Can Bitcoin satisfy both privacy-sensitive regulators and users?
For users who value financial privacy, cryptocurrencies have always been extremely relevant alternatives. Cryptocurrencies like Bitcoin have their origin story deep-rooted in this core ideal, clubbed with a general mistrust of institutions that wield a lot of power. Thus, the decentralized and trustless system on which all other cryptos are based on was born.
Privacy features aren’t enablers of crime
Right at the outset, it should be noted that crypto’s emphasis on privacy has resulted in Bitcoin’s vilification – deeming it the currency of drug dealers and bad actors. However, such an attitude towards crypto has changed significantly over the past few years as cryptocurrencies like Bitcoin have seen growing adoption, with BTC even deemed as the best performing asset of the past decade by mainstream media houses.
While Bitcoin does offer greater privacy, this doesn’t necessarily mean that it guarantees anonymity. Over the years, the rise of privacy-centric cryptocurrencies like Monero and Zcash has allowed users to access privacy features Bitcoin could never offer. While there continue to be cases of bad actors exploiting such features as a means to their nefarious ends, the presence of such elements is neither unique nor exclusive to cryptocurrencies and digital assets.
What’s more interesting is the fact that basic privacy features now tend to warrant immediate suspicion from governments, regulators, and the general public.
At the start of the year, when Chainalysis published its 2020 Crypto Crime report, it was noted that scams were the most ‘popular,’ with a lot of users losing their money not because of privacy, but because of a lack of adequate regulations.
In fact, in a recent interview with Stephan Livera, Rafael Yakobi – Managing Attorney at The Crypto Lawyers, had noted how the industry is now geared towards falling levels of privacy, one of the after-effects of greater regulatory scrutiny over digital assets. He pointed out,
“So the result of this is that consumers suffer because of the lack of competition. And they also suffer because their privacy suffers as a result of just the particular kind of, I don’t know if you could call it regulatory capture, but the particular kind of, capture that has happened.”
However, despite evidence suggesting otherwise, the notion that one’s financial data can benefit from privacy measures still raises eyebrows. In other words, privacy still implies nefarious association.
Can Bitcoin be the right balance?
Bitcoin’s privacy features aren’t as advanced as that of many privacy coins like Monero and Zcash. Privacy protocols in the latter two coins are able to provide a greater degree of anonymity to its users, in comparison to the world’s largest crypto – Bitcoin.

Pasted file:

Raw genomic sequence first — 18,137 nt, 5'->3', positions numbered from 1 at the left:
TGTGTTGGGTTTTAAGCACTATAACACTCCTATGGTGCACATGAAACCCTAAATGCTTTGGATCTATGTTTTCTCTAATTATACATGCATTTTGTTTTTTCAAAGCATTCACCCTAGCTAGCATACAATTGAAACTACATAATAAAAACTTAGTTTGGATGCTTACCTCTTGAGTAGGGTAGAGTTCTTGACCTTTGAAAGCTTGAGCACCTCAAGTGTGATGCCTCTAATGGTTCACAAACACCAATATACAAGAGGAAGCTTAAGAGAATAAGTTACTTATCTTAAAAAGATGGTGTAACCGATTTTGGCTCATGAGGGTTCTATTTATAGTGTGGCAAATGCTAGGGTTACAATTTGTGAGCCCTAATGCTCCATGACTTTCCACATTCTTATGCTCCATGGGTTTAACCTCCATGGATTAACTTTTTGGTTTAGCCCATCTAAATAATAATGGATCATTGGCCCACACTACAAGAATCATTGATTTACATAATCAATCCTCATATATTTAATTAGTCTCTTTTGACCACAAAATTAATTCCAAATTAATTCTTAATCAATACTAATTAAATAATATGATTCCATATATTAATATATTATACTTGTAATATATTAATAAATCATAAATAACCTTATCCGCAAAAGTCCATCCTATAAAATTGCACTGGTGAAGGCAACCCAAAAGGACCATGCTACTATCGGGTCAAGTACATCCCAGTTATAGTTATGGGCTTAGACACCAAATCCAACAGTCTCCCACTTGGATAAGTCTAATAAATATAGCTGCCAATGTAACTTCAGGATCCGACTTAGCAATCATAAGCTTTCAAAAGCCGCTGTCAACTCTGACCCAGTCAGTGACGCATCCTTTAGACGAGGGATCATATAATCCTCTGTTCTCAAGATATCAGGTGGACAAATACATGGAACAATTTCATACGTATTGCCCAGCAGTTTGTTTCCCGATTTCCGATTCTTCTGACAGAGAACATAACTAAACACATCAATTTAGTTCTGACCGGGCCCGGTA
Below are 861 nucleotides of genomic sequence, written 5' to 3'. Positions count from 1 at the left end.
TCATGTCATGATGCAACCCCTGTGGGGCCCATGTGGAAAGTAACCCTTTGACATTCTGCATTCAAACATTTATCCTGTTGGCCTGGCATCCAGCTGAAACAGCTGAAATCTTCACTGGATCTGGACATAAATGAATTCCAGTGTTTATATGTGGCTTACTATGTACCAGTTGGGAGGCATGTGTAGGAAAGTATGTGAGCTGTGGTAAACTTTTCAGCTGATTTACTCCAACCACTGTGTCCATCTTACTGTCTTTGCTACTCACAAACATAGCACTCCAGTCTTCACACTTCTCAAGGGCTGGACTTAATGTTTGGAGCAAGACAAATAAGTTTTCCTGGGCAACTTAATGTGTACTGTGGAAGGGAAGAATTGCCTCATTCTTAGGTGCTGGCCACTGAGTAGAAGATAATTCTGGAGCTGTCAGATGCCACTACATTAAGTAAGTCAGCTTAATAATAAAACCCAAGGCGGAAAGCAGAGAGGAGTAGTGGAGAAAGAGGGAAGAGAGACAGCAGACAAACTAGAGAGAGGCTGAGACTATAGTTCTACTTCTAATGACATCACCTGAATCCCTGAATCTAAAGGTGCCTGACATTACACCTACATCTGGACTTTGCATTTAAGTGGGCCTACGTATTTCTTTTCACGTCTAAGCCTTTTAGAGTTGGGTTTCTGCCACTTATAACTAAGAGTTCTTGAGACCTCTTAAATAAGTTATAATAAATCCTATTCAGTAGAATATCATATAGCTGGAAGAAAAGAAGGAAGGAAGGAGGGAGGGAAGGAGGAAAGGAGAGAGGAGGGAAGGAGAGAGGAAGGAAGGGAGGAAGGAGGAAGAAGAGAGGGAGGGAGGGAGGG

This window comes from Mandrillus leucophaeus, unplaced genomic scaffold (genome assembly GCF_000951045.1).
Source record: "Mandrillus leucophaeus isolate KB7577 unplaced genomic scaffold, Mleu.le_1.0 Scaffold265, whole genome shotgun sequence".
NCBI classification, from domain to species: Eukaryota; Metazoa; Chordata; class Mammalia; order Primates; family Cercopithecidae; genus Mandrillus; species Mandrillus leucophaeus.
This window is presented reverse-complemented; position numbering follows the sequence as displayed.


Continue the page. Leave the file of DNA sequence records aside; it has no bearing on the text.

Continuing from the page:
In fact, a recent report had tried to understand the security measures implemented by privacy coins like Monero and Zcash, while studying how robust they are. In the case of Monero, it was found that it has been able to uphold the desired level of traceability, unlike many of its competitors, namely Zcash, which suffered from poor protocol implementation from its user base, the report noted.
“Monero promotes unlinkability by generating a one-time use address for every transaction output. Monero promotes untraceability by requiring each input in a transaction to be combined with some decoy chaff inputs called mixins.”
This degree of anonymity is not something Bitcoin can offer. While layer two solutions like Lightning Network and Taproot & Schnorr have tried to enhance the king coin’s privacy features, its developmental woes continue to hinder it.
While this can be looked at as a pain point for Bitcoin, the lack of complete anonymity within the Bitcoin Network may ease apprehensions regulators have over the digital asset. At the moment, Bitcoin continues to be the preferred currency on the dark web and implementations that take Bitcoin closer to the privacy coin ecosystem may raise more red flags for regulators across the globe.
The report also noted the difference between Bitcoin and other privacy coins available in the market, adding,
“The anatomy of a shielded transaction varies from that of a normal Bitcoin transaction. Under Bitcoin, each transaction is validated via linking the sender and receiver addresses, as well as the input and output values on the blockchain. zk-SNARKs allow nodes to validate transactions without actually revealing any information about the addresses or values involved.”
The fact that Bitcoin’s privacy features aren’t as ideal and as absolute in relative terms to coins like Monero may end up being a blessing for the coin. As the world transitions from heavily-surveilled traditional forms of fiat currency, Bitcoin may just end up being the middle ground for regulators and users.